By New Times
By Robrt L. Pela and Amy Silverman
By Katrina Montgomery
By Kathleen Vanesian
By Monica Alonzo
By Benjamin Leatherman
By Robrt L. Pela
By Katrina Montgomery
Despite what you may have heard, The Goat, or Who Is Sylvia? is not a play about bestiality. The subject hovers over the story, but goat-fucking is more an allegory than a theme. Playwright Edward Albee is concerned here with the boundaries for "decent" human behavior; about how we decide what is and isn't acceptable; and how quickly lives can come undone when one takes a "wrong" turn.
Which isn't to say that there isn't a goat in this play with whom -- with which, I mean -- someone is having sex. That someone is Martin, a man who has everything: a beautiful home; a lovely wife; an amazing career; a gay son. He also has a mistress, the goat of the title. Which he confides to his best friend, Ross, who then tattles to Stevie, Martin's wife, who tells her son. The confrontation between Martin and Stevie is the heart of the play, and everything else -- the social commentary, the deep humor, the gorgeous language -- is the framework.
Marshall Mason's impeccable direction allows the theatricality -- so crucial to an Albee play -- to shine, but also features the subtler shading of these characters, whose circumstances are so unusual that they threaten to teeter into caricature. Still, the absurd reigns: There's the fact that Martin, a successful New York architect, has just been awarded a contract to design a $200 billion city in the wheat fields of the Midwest; his description of a Bestiality Anonymous meeting; the not infrequent acknowledgement by Martin or Stevie of an especially well-performed dramatic scene by one of the other players.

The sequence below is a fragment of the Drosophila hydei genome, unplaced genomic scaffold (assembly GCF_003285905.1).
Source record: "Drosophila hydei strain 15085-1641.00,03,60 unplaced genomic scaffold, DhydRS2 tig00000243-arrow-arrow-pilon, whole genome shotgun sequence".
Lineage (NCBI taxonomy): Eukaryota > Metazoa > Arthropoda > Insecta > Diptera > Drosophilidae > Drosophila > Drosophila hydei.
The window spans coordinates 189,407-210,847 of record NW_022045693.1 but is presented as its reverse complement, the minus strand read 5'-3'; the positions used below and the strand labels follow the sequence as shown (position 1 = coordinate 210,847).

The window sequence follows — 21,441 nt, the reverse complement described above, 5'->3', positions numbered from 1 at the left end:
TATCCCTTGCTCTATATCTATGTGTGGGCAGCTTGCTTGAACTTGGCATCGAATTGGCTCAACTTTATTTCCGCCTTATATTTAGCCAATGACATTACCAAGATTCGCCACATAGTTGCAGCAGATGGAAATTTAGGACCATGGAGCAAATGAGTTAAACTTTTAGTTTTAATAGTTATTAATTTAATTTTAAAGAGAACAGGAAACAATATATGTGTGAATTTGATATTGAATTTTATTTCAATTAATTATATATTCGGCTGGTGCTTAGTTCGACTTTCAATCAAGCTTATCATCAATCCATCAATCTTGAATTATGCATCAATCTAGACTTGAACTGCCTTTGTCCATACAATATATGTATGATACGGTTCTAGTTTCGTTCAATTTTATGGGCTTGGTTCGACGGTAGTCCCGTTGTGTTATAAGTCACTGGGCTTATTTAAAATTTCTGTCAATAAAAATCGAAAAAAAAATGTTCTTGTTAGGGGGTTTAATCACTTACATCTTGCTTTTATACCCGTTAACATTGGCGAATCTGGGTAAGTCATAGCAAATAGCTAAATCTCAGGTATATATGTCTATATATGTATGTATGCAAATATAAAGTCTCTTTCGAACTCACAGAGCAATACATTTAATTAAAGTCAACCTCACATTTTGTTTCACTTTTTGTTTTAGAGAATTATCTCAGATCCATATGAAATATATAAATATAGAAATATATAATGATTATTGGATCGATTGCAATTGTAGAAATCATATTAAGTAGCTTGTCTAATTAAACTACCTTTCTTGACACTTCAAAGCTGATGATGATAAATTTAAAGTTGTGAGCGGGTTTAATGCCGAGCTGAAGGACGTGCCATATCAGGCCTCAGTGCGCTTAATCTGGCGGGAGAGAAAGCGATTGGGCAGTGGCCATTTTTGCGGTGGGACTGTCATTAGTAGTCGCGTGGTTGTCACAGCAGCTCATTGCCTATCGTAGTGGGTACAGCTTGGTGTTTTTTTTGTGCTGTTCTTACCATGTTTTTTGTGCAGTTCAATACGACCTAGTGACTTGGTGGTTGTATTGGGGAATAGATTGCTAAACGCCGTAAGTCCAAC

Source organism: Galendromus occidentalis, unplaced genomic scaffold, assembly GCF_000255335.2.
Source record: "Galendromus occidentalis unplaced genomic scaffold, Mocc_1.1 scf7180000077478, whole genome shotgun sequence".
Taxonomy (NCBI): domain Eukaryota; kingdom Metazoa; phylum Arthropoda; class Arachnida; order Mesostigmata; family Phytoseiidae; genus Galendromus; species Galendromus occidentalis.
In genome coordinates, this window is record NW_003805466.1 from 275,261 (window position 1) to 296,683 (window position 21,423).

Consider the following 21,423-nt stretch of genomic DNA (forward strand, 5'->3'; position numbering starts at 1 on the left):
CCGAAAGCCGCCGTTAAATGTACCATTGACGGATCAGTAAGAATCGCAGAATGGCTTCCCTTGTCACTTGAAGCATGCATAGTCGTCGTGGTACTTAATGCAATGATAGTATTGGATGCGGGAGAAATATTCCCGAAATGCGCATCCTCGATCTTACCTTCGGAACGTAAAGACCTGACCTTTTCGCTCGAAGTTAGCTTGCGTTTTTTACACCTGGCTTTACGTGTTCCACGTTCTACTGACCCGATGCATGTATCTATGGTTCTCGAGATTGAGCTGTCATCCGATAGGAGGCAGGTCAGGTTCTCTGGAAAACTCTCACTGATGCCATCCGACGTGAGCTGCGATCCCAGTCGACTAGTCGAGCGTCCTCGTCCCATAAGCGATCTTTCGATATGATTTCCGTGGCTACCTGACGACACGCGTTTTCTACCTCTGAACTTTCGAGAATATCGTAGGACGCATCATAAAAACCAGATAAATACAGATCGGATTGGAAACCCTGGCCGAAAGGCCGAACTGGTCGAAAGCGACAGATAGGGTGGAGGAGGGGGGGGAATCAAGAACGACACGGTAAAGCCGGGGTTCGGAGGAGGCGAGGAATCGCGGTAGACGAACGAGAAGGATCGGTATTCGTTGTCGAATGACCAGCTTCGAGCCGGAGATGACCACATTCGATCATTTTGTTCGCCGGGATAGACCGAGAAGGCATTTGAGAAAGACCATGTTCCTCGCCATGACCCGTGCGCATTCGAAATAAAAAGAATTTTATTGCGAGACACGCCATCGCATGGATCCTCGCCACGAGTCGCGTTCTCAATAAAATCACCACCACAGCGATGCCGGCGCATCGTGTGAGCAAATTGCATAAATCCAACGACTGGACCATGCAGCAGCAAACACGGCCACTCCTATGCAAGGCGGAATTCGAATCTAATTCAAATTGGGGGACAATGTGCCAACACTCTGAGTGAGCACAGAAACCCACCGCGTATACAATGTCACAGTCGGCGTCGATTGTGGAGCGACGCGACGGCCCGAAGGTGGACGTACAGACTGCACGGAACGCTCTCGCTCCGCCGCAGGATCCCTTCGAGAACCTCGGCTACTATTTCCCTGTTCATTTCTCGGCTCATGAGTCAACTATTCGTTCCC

Albee's is a wildly conflicting combination of comedy (because, really, sex with animals is funny) and a darker undercurrent that draws more uncomfortable laughter from the audience (because we're imagining the specifics of animal sex -- it's probably best that The Goat, which won the 2002 Tony for Best Play, is a one-act, so that bolting for the exit at intermission isn't an option for the squeamish).
This is a story peppered with relevant literary references: to Arthur Kopit's Oh Dad, Poor Dad, Momma's Hung You in the Closet and I'm Feeling So Sad; to Noel Coward (in the effete dialogue tossed off jokingly between the husband and wife at the top of the story); to Aristotle's Unities; even to the form of Greek tragedy with the play's subject (the fall of a great man) and its title (because in ancient times, tragoidia was a song sung for the prize or sacrifice of a goat).
Mason brings a sense of reality to this amalgam of high and low comedy, of highbrow literary allusions and barnyard humor, turning subject matter that seems unbelievable into something quite plausible. I found myself sympathizing with Martin, the goat fucker, because Mason gave Albee's gorgeous writing about the purity of true love as much room on stage as the playwright's many funny bits about screwing livestock.
Randy Noojin's fine performance as Martin helped, of course. Would that Karen S. Gregan, as Stevie, had kept up. Her low-energy performance at the Sunday matinee I attended matched neither Noojin's nor Steven Ackley's wide-ranging turn as their son, Billy (whose name is almost certainly another goat joke). Still, I'm convinced that even with an entire cast of subpar performances, I'd have left the theater stunned by The Goat, which in the end is a thoughtful meditation on tolerance, and not so much about the love that dare not bleat its name.